The Bank of England has today (Tuesday) warned that a decision to leave the European Union poses significant risks to the UK that could spark another credit crunch.
In its first official report on the EU referendum debate, the Bank's Financial Policy Committee (FPC) said a Brexit could result in rising borrowing costs for businesses and consumers, and weaken the sterling.
In a statement, the FPC said: "Looking ahead, heightened and prolonged uncertainty has the potential to increase the risk premia investors require on a wider range of UK assets, which could lead to a further depreciation of sterling and affect the cost and availability of financing for a broad range of UK borrowers."
Explaining the possibility of another credit crunch, it added: "The financing of that deficit is reliant on continuing material inflows of portfolio and foreign direct investment. Those flows have contributed to the financing of the public sector financial deficit and corporate investment, including in commercial real estate. Heightened uncertainty could test the capacity of core funding markets at a time when the liquidity of these markets has shown signs of fragility across advanced economies."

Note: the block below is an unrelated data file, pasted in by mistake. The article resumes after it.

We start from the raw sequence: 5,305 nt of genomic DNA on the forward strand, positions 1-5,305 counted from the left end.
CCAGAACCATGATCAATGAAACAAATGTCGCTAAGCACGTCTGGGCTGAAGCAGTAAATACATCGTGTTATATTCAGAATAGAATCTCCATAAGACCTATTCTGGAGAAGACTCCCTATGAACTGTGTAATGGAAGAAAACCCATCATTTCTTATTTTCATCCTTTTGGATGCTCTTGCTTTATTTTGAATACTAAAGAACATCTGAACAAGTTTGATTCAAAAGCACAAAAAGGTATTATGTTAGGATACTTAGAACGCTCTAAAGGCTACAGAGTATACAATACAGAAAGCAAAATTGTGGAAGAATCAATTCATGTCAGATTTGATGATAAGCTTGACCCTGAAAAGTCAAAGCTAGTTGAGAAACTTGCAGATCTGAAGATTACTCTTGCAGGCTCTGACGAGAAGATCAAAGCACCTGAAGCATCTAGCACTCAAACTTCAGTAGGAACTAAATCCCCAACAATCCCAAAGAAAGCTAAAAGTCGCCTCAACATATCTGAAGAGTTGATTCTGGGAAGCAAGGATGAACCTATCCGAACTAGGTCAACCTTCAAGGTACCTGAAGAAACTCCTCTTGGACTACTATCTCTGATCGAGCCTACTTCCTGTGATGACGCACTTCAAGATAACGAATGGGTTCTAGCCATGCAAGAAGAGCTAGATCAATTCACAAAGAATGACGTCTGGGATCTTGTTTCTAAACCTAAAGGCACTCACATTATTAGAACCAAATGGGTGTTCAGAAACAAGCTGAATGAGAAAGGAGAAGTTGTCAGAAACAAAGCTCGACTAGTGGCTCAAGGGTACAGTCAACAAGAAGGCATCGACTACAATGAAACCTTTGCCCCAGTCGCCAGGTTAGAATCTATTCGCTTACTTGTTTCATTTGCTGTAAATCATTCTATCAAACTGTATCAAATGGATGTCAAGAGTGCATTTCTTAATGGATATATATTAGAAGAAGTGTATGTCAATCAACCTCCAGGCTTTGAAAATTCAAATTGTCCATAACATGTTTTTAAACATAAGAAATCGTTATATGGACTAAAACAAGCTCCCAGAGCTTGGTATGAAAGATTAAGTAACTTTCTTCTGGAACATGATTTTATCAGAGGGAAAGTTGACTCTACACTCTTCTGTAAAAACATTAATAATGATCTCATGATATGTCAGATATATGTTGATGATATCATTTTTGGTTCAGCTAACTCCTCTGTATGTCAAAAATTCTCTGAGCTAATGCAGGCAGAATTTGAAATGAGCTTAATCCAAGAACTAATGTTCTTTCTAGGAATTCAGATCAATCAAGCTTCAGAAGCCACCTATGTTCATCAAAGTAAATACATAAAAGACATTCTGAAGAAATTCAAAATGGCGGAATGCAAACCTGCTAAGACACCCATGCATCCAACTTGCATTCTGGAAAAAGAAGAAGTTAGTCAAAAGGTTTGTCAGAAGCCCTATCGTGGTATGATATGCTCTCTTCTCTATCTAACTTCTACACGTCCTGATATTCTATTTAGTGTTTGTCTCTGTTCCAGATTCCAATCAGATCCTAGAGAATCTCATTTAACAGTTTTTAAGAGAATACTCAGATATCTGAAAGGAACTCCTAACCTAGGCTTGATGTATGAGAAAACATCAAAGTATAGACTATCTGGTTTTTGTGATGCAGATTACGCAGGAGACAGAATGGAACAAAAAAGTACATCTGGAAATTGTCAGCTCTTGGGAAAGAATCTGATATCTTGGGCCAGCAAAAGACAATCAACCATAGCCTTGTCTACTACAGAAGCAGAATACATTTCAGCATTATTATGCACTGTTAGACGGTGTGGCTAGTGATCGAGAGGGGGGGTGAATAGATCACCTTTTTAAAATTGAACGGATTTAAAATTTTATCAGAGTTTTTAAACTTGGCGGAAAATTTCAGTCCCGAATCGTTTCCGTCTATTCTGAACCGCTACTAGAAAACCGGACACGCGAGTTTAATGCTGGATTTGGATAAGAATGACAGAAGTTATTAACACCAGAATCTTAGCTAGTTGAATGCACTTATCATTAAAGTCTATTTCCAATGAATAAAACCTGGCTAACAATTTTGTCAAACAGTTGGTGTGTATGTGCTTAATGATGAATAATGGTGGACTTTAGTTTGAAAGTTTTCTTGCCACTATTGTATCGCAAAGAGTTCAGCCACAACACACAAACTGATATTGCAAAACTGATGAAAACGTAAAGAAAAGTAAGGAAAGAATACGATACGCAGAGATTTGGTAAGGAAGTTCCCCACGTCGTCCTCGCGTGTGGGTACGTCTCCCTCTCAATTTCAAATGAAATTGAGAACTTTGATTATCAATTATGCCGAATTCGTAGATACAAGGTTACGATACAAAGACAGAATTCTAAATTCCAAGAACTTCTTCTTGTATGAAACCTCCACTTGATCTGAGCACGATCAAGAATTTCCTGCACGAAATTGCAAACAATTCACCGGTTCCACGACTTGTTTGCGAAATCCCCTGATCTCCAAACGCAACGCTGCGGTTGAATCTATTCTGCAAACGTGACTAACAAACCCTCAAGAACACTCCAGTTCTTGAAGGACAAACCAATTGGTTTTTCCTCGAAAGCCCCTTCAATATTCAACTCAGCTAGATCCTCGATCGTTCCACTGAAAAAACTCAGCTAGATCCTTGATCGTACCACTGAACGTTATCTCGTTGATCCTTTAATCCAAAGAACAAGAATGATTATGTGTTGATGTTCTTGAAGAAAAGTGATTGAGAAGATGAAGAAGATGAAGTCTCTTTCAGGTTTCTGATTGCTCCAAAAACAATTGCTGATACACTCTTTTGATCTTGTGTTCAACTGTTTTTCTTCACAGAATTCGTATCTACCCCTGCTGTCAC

The FPC said the outlook for financial stability in the UK has worsened since it last delivered a quarterly report in November, adding that "domestic risks have been supplemented by risks around the EU referendum".
Buy-to-let clamp down
The Bank of England has also imposed tighter lending restrictions on those wishing to buy properties to rent.
The Bank has kept a close eye on the buy-to-let mortgage market over the past year, placing on it a large portion of the blame for a lack of available properties.
And with new taxes on buy-to-let mortgages, the Bank of England wants banks to carry out stricter tests on prospective mortgage holders. It wants banks to ensure that borrowers can meet all costs, including extra taxes and repayments based on interest rates of 5.5%.